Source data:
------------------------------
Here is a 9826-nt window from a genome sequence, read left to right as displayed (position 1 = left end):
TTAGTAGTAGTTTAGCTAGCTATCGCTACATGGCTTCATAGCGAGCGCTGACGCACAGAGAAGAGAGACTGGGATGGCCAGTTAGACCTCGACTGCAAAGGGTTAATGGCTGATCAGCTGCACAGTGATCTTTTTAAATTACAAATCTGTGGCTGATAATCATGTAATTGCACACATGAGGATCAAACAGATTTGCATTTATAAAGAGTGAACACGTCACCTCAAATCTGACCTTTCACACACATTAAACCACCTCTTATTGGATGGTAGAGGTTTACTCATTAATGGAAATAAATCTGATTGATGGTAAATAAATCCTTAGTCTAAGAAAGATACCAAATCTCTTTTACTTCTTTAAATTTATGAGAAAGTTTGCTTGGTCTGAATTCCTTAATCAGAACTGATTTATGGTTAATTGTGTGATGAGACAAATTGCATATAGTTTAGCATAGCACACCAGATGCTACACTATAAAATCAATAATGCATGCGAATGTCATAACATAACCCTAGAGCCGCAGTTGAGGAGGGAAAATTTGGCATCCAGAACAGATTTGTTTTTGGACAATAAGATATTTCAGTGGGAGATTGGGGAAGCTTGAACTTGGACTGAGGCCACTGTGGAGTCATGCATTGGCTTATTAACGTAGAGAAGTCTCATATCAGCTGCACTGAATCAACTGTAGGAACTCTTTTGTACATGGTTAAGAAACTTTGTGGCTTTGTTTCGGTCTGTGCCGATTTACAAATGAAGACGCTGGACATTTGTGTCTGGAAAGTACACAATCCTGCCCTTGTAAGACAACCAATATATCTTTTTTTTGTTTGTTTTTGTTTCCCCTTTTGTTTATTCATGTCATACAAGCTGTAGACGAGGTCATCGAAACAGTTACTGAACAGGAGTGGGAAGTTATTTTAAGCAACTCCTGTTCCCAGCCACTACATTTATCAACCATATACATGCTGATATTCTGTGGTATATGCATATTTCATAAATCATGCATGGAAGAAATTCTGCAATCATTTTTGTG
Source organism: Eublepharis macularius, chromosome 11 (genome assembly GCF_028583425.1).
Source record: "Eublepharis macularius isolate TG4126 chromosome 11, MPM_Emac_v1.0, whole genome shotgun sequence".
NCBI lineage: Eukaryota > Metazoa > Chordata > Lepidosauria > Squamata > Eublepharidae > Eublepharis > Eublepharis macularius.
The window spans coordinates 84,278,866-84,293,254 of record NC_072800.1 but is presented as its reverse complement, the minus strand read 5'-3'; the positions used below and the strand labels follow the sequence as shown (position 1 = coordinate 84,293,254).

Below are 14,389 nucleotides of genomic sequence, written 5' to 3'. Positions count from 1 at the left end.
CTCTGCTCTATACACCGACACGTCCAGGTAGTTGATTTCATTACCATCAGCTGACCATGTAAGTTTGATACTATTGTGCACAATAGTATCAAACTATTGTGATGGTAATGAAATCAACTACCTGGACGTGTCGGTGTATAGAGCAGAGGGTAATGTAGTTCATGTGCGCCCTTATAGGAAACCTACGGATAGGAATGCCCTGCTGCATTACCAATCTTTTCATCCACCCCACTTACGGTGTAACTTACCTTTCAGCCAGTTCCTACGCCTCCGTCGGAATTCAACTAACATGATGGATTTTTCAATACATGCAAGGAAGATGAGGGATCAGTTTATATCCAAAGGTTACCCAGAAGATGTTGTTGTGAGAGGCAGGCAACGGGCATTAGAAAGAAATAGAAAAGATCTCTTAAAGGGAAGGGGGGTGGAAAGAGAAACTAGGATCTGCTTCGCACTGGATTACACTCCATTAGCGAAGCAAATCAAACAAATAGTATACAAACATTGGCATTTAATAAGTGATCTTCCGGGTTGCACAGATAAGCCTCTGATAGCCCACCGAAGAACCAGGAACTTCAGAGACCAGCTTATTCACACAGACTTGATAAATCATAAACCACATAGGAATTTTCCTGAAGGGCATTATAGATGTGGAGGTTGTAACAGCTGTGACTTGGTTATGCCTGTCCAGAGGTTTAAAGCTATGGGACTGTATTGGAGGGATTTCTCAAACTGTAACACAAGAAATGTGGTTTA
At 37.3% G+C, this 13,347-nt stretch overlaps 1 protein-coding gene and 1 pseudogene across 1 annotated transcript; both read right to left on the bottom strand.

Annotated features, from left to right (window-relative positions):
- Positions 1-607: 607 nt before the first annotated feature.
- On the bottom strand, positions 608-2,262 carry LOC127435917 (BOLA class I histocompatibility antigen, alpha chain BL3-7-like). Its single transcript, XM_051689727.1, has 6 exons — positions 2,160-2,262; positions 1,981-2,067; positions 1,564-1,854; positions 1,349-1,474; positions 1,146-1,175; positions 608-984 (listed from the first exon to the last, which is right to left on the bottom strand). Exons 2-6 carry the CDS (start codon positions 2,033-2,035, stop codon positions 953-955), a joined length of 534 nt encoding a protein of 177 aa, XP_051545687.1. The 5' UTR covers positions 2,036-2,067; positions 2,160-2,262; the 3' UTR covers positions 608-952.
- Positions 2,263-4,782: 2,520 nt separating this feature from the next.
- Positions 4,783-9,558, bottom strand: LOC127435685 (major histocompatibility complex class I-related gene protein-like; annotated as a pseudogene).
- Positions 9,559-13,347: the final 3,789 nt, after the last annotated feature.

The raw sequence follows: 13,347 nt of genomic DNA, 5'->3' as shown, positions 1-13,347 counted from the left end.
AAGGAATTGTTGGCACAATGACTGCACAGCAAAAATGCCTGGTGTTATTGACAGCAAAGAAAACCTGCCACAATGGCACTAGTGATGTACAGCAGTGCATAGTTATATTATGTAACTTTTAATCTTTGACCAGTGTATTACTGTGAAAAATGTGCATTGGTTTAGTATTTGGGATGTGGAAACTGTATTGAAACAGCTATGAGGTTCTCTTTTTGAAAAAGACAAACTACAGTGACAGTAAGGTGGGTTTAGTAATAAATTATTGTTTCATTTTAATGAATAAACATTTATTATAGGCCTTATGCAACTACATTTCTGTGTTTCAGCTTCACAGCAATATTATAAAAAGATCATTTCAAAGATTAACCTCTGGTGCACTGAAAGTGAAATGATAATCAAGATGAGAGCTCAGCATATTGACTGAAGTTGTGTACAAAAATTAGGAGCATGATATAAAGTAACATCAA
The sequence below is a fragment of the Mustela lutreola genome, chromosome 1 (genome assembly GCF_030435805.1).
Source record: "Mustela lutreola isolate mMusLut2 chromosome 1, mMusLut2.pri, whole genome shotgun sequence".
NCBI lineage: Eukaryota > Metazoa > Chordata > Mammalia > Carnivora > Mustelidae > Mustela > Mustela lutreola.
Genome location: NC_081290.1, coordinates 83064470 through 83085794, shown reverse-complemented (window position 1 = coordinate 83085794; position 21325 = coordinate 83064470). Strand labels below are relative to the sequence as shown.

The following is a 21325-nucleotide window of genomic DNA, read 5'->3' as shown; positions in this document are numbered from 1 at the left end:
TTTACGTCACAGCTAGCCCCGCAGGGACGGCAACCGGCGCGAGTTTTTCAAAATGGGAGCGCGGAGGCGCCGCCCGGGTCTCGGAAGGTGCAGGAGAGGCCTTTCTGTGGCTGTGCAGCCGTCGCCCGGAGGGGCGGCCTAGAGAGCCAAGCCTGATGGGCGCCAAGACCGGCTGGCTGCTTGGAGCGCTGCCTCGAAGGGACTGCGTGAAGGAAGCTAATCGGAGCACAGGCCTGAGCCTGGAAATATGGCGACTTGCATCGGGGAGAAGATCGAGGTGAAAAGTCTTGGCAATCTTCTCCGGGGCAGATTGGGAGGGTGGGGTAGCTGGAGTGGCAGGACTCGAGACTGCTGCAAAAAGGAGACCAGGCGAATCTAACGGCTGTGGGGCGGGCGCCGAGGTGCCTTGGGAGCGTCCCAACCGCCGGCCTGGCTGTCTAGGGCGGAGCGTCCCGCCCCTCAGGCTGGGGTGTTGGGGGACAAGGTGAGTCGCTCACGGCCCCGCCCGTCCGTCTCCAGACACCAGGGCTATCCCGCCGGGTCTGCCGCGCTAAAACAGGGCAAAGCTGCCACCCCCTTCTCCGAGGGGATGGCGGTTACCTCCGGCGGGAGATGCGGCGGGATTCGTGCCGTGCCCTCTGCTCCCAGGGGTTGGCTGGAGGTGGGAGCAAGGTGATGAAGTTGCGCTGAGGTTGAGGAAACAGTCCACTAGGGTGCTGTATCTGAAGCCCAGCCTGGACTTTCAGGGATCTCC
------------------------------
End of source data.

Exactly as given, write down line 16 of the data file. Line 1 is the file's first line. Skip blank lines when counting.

The raw sequence follows: 13,347 nt of genomic DNA, 5'->3' as shown, positions 1-13,347 counted from the left end.